Loss of gene function as a consequence of human papillomavirus DNA integration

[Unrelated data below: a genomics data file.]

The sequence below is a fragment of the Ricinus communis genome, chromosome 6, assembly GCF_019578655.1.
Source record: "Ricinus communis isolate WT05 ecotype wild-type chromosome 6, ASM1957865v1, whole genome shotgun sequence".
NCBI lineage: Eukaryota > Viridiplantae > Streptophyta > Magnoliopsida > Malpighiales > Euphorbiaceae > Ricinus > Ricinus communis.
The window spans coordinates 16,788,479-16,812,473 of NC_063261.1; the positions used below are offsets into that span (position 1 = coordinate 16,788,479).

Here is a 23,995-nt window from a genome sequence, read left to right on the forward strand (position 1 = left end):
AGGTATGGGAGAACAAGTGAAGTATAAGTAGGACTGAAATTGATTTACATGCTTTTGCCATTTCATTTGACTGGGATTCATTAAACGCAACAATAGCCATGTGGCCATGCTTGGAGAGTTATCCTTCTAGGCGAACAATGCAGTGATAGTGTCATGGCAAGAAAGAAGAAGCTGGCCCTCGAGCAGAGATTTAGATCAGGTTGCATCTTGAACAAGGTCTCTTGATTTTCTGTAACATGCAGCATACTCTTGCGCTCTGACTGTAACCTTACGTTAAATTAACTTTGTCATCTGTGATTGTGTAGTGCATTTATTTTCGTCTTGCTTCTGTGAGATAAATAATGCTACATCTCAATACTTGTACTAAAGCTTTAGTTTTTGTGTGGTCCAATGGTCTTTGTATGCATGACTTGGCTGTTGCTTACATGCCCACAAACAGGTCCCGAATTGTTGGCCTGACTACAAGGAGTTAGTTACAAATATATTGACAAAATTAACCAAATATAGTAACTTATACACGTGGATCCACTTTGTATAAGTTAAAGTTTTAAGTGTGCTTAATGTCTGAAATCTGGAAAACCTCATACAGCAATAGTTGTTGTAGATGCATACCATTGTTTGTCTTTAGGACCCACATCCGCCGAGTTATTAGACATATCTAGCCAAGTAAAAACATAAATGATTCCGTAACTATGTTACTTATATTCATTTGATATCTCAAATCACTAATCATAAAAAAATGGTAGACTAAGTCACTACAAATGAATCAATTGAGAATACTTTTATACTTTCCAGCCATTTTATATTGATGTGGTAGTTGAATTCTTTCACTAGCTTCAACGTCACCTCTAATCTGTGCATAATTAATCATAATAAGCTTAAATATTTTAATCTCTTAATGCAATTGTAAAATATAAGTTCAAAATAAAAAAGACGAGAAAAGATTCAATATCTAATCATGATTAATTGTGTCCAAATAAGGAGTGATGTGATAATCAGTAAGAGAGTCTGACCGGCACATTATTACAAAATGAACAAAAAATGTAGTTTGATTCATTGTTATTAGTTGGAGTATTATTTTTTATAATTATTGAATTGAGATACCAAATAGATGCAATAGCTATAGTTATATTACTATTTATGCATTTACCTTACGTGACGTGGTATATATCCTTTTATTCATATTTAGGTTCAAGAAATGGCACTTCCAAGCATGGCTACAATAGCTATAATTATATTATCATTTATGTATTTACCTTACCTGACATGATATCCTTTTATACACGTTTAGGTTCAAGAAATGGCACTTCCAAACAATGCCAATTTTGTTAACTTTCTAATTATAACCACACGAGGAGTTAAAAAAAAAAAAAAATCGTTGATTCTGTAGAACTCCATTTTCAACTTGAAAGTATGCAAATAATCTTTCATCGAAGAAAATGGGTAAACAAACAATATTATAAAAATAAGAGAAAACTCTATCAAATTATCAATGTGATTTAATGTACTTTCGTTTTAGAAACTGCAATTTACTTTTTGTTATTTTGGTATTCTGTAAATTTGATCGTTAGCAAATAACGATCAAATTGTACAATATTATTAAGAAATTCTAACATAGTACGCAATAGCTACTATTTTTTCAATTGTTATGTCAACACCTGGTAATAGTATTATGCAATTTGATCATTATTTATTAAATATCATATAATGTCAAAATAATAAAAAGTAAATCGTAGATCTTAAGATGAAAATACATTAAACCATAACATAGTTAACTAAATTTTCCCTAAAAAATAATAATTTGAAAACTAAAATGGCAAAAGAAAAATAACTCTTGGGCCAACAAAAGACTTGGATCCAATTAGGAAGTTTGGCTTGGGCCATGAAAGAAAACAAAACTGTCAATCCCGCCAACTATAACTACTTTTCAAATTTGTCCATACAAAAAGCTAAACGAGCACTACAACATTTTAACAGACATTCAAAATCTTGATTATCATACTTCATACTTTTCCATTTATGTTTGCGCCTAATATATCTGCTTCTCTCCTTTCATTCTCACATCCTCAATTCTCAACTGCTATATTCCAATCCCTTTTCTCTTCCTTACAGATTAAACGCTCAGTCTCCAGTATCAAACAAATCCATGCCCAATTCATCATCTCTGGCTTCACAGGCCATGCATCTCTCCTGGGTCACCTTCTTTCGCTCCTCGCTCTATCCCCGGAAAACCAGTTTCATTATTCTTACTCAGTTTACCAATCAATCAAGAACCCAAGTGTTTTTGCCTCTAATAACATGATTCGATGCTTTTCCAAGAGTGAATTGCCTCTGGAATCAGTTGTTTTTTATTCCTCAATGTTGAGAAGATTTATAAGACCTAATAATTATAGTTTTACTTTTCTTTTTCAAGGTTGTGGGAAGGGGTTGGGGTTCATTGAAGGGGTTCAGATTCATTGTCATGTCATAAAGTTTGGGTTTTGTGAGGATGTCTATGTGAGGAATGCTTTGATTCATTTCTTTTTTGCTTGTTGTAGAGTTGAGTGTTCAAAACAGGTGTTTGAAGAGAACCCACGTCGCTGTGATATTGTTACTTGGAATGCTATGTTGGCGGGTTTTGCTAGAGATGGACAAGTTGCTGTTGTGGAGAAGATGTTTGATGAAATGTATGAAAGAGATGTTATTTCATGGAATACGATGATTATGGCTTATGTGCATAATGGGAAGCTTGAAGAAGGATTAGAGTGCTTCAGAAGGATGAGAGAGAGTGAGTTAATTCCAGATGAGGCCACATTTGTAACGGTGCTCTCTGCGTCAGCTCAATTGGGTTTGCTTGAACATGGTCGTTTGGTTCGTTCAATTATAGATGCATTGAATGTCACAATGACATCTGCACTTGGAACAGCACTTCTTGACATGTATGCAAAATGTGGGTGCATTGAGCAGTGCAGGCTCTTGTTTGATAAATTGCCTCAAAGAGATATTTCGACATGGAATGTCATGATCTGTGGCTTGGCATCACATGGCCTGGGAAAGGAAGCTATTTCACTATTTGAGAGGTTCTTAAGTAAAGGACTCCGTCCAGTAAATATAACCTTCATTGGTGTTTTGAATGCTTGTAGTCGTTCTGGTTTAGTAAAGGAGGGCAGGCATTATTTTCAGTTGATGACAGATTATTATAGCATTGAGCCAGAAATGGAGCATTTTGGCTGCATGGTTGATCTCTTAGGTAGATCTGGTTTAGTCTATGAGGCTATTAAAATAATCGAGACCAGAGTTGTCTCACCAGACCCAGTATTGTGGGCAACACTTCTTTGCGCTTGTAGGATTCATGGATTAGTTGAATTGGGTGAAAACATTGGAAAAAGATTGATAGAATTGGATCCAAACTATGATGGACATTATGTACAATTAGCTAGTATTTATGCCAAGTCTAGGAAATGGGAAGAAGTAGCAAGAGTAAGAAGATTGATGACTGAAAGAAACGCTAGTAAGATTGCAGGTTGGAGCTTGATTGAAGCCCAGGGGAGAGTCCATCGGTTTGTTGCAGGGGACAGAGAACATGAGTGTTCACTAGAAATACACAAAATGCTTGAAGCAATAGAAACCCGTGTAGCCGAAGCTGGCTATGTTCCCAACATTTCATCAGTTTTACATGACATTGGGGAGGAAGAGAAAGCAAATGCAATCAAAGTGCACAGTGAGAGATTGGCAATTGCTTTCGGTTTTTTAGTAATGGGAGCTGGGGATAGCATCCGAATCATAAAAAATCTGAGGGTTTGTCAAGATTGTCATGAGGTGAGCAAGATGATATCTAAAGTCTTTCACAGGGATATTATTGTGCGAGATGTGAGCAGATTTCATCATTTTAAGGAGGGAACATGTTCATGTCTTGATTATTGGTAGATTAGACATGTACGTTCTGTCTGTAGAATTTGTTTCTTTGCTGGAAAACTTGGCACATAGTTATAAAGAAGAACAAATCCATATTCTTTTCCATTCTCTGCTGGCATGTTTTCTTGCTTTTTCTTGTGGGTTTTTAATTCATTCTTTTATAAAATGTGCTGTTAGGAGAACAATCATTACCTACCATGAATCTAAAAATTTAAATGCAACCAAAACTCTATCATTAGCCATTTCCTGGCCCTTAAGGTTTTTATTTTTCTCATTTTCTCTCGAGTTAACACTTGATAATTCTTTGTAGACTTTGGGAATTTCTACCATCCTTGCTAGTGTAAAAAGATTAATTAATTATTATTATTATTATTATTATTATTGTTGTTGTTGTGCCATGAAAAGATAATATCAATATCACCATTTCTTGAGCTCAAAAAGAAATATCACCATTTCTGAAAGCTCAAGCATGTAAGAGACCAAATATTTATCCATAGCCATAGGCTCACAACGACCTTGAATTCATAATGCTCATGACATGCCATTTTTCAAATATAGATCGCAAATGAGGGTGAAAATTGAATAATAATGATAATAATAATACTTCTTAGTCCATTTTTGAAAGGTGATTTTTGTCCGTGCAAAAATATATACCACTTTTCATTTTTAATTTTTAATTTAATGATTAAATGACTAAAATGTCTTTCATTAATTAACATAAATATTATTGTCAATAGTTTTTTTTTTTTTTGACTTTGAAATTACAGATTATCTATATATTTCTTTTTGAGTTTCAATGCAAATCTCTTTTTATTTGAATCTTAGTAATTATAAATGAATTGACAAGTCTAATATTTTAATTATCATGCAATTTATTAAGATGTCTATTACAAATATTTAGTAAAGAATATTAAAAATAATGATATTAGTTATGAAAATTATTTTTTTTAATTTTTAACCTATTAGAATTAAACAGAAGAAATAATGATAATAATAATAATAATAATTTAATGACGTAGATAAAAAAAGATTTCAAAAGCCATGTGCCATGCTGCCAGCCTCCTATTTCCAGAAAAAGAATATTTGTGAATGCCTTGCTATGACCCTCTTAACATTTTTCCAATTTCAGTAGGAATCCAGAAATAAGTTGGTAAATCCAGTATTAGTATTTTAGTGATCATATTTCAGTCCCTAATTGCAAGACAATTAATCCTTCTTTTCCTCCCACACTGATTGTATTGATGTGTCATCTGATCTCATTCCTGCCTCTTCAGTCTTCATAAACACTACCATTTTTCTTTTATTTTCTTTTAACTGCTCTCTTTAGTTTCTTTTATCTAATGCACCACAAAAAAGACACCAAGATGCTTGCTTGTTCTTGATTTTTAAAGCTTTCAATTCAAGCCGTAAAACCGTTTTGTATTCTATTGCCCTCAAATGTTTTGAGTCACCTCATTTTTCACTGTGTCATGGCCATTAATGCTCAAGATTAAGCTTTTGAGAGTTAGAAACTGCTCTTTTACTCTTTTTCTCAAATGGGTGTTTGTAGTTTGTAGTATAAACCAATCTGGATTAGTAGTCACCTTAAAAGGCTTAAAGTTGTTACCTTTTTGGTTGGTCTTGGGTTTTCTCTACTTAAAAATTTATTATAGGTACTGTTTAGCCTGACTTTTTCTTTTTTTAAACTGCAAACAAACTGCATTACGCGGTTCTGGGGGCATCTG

Integration of the human papillomavirus (HPV) genome into the host chromatin is a characteristic step in cervical carcinogenesis. Integration ensures constitutive expression of the viral oncogenes E6 and E7 which drive carcinogenesis. However, integration has also an impact on host DNA. There is increasing evidence that integration not only occurs in fragile sites and translocation breakpoints but also in transcriptionally active regions. Indeed, a substantial number of integration sites actually disrupt host genes and may thereby affect gene expression. No doubt, even subtle changes in gene expression may influence the cell phenotype but small fold changes are difficult to quantify reliably in biopsy material. We have, therefore, addressed the question whether a complete loss of gene function that is insertional mutagenesis in combination with deletion or epigenetic modification of the second allele is also a phenomenon pertinent to cervical cancer. Out of the ten preselected squamous cell carcinomas analyzed, all viral integration sites were located within the intron sequences of known genes, giving rise to viral–cellular fusion transcripts of sense orientation. Moreover, for two tumors, we provide evidence for complete functional loss of the gene affected by HPV integration. Of particular note is that one of the genes involved is the recently described novel tumor suppressor gene castor zinc finger 1. Although our study provides no functional proof that any of the genes affected by HPV integration are causally involved in the transformation process, an exhaustive systematic look at the role of insertional mutagenesis in cervical cancer appears to be warranted.